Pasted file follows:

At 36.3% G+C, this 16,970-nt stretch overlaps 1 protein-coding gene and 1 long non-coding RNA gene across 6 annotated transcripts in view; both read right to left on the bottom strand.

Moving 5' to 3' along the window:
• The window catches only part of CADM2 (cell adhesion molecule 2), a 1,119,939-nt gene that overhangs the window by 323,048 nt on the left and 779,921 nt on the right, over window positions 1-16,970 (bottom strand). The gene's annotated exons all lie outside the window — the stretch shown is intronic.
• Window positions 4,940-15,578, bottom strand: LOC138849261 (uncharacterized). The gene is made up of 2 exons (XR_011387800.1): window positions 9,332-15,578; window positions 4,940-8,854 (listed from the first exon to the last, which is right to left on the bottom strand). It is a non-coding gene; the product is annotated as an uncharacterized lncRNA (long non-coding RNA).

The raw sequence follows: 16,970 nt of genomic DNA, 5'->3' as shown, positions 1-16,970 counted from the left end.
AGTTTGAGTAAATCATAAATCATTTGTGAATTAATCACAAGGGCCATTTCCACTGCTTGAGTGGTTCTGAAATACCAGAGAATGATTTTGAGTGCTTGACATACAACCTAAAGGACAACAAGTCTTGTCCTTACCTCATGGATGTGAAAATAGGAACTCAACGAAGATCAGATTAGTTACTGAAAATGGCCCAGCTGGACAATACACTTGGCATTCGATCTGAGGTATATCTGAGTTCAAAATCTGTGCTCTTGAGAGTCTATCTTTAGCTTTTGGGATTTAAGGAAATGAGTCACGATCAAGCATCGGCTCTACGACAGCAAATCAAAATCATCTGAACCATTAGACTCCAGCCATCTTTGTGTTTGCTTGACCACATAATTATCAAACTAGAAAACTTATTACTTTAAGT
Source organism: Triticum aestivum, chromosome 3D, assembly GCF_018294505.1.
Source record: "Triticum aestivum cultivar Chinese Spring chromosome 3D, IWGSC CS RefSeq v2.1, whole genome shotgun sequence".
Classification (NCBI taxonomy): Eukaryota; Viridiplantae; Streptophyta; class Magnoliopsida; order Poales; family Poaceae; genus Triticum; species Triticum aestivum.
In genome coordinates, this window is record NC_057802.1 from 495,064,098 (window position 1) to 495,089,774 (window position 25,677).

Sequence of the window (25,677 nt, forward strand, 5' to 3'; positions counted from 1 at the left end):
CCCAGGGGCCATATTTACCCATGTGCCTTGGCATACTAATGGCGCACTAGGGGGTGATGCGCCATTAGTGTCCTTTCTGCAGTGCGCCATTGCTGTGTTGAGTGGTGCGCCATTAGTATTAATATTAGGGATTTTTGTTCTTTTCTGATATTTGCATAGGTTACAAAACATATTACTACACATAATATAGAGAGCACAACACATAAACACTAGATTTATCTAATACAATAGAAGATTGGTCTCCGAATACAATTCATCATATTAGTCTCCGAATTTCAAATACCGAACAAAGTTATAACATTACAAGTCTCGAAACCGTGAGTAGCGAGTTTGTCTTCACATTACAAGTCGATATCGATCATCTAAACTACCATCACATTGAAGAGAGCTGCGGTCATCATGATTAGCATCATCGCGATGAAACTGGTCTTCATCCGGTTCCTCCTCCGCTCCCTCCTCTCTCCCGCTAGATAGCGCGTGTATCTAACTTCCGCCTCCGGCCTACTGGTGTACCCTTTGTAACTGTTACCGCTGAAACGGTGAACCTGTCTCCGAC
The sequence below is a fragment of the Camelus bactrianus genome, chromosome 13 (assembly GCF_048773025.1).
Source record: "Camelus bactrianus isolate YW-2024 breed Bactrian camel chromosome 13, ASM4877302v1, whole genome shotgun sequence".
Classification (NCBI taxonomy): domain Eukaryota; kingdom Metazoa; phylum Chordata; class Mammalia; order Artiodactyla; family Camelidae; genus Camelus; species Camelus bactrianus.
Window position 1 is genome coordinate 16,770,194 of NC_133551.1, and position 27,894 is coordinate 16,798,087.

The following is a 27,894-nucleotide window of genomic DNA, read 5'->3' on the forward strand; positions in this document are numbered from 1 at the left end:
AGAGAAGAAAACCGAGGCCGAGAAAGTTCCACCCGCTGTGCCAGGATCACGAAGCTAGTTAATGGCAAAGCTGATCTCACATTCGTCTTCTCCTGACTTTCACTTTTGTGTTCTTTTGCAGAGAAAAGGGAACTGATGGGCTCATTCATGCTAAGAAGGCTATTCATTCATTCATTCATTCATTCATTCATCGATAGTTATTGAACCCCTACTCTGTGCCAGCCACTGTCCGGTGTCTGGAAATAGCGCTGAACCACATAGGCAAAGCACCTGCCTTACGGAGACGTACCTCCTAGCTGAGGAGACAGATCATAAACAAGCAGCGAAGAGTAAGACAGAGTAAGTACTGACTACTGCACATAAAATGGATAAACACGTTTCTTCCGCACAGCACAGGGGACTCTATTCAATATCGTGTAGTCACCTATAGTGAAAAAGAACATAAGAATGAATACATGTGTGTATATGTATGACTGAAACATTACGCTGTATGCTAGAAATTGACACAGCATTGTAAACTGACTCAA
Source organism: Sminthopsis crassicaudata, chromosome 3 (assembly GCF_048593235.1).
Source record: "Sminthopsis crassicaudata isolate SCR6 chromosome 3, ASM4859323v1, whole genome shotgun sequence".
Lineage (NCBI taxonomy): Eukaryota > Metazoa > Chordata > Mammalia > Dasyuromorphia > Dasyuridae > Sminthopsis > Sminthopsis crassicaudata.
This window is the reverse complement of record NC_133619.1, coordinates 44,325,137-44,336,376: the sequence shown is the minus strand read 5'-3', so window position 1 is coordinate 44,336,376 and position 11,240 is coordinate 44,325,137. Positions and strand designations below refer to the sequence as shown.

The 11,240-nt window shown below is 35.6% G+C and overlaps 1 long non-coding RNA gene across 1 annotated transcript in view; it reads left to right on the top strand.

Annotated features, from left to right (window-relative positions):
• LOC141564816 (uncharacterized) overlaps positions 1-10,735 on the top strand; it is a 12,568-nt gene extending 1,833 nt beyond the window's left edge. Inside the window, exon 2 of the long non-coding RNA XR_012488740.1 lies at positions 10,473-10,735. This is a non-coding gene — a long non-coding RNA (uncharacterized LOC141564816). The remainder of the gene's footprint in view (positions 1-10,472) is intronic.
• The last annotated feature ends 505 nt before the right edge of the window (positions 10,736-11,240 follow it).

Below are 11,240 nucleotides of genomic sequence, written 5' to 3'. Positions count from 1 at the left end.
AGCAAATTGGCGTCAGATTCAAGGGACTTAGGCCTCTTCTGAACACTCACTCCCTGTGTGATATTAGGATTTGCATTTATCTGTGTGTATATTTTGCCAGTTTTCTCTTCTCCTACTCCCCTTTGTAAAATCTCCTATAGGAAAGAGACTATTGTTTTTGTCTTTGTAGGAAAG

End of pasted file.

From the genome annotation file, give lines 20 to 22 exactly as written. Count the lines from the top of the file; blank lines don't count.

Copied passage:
Source record: "Sminthopsis crassicaudata isolate SCR6 chromosome 3, ASM4859323v1, whole genome shotgun sequence".
Lineage (NCBI taxonomy): Eukaryota > Metazoa > Chordata > Mammalia > Dasyuromorphia > Dasyuridae > Sminthopsis > Sminthopsis crassicaudata.
This window is the reverse complement of record NC_133619.1, coordinates 44,325,137-44,336,376: the sequence shown is the minus strand read 5'-3', so window position 1 is coordinate 44,336,376 and position 11,240 is coordinate 44,325,137. Positions and strand designations below refer to the sequence as shown.